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0063 Simdrug – a low cost way of enhancing the simulation experience: User feedback
  1. Sally Wright,
  2. Nick Raynor,
  3. Patrick Tung,
  4. Asoka Weerasinghe,
  5. David Robotham
  1. Mid Yorkshire Hospitals NHS Trust, West Yorkshire, UK


Background In order to improve the simulation experience for learners, money has been invested in purchasing high fidelity manikins, while simulation labs have been redecorated to resemble resuscitation areas and operating theatres. Given this financial outlay it is perhaps remarkable that little attention has been given to medication safety. Traditionally, drug administration has been simulated “verbally” or via the use of pre-label syringes. Such methods do not allow the process of drug administration to be correctly simulated and the use of real or out of date drugs has its own logistical problems and cost implications.

Description of innovation We used Lego bricks to act as our “SimDrug”. Over one hundred bricks were labelled with a drug name, strength unit or route of administration. The user of the SimDrug has to select the correct drug, dosage, route of administration and then “assemble” the drug together. SimDrug reinforces the process of prescribing and administration. It also simulates both the difficulty of finding the correct drug in an emergency situation and the natural time delay between drug prescription and drug administration at a fraction of the cost of using real drugs.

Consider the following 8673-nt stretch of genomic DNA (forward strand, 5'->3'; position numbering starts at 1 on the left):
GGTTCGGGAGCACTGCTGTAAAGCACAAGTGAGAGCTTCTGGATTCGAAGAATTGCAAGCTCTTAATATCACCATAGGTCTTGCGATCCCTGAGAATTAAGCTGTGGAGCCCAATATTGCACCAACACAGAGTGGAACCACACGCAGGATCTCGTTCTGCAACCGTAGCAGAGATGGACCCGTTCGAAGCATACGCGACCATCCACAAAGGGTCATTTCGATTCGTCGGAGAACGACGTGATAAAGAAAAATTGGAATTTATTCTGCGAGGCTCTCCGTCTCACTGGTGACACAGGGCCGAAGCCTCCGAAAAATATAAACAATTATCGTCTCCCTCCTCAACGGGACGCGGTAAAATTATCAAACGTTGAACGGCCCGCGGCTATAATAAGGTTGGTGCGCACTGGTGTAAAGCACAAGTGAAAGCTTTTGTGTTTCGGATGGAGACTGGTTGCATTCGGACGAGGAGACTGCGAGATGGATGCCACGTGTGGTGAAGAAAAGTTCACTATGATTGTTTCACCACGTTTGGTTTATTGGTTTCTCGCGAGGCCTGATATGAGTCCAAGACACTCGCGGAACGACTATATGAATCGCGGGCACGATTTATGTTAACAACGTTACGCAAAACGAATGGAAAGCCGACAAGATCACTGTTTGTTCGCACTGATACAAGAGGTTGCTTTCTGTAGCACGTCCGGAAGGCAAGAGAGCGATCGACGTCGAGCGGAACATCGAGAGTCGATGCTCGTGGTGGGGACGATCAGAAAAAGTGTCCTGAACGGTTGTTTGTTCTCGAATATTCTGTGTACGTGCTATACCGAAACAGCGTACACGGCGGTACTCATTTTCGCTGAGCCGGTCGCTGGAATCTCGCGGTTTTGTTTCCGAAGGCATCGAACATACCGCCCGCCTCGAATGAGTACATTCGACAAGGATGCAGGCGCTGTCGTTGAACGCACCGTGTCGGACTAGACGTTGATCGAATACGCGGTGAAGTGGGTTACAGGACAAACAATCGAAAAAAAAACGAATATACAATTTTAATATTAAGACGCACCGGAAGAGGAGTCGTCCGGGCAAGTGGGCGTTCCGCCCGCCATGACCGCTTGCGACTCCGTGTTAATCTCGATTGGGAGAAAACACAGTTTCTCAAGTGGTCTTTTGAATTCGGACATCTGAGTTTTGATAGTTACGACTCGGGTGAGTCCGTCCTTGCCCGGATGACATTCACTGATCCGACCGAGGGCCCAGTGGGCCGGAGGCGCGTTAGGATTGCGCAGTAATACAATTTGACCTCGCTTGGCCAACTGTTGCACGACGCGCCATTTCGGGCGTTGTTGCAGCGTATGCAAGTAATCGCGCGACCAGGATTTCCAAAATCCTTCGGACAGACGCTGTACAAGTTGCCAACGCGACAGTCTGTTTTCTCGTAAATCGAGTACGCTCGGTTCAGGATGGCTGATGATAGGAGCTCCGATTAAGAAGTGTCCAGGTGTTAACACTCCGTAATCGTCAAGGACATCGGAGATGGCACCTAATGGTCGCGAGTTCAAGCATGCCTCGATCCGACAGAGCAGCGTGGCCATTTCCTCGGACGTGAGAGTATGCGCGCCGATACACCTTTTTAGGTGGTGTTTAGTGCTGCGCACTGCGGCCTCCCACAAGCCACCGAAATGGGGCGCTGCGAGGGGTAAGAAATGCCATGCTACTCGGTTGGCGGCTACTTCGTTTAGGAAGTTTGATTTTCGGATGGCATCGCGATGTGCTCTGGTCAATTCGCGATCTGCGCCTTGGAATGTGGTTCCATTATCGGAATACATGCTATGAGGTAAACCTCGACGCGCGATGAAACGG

Methodology Candidates who completed the Medical Students Simulation Course at Dewsbury and District Hospital were asked to complete a structural feedback forms.

Outcomes Thirty feedback forms were completed (100% response rate). A total of 73% found it difficult to locate the correct drug among those available while 80% felt their stress level increased when asked to identify the correct drug in a time critical situation. In total 86% of candidates stated that without SimDrug their experience and the effectiveness of the teaching would be diminished.

Conclusion The use of SimDrug provided a realistic simulation of drug selection and administration thus enhancing the learning experience.


  1. Weller J. Simulation in undergraduate medical education: bridging the gap between theory and practice. Med Educ 2004;38(1):32–38

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